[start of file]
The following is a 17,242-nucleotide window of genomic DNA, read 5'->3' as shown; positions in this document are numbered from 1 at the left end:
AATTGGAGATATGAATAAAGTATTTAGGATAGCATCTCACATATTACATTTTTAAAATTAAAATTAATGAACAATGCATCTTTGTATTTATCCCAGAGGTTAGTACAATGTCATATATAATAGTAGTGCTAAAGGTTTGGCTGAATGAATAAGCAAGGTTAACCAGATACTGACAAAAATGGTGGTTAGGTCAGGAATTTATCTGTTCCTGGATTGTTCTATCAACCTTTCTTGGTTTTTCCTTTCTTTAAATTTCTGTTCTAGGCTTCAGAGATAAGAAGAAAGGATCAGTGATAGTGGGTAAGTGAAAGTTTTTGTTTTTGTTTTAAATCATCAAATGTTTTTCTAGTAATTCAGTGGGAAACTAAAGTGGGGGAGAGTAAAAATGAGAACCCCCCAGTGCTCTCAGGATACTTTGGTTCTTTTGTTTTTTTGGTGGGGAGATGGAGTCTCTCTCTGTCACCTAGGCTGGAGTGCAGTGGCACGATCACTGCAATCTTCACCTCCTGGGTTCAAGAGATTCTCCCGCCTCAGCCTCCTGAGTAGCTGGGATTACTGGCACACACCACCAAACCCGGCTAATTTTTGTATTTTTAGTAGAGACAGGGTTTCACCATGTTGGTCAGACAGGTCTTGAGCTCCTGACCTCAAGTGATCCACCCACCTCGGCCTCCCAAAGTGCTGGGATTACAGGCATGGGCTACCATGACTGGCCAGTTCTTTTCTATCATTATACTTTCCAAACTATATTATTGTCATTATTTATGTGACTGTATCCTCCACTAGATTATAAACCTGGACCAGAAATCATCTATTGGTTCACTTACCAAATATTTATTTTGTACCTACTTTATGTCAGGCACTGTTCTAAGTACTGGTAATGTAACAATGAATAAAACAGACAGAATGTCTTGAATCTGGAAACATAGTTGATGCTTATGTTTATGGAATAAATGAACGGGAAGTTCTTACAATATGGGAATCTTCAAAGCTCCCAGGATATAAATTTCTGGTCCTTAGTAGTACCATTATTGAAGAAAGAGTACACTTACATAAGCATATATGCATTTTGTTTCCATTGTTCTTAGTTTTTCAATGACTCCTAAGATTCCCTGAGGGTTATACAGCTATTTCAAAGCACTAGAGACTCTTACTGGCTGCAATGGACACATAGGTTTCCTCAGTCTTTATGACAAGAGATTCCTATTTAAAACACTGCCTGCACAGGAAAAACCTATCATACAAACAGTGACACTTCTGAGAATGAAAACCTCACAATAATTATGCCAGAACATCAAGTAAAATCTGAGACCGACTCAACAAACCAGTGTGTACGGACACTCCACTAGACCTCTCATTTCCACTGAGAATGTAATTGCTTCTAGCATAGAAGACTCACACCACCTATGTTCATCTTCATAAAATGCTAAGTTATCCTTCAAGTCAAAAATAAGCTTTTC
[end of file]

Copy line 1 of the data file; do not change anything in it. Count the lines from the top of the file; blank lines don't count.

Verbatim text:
The following is a 17,242-nucleotide window of genomic DNA, read 5'->3' as shown; positions in this document are numbered from 1 at the left end: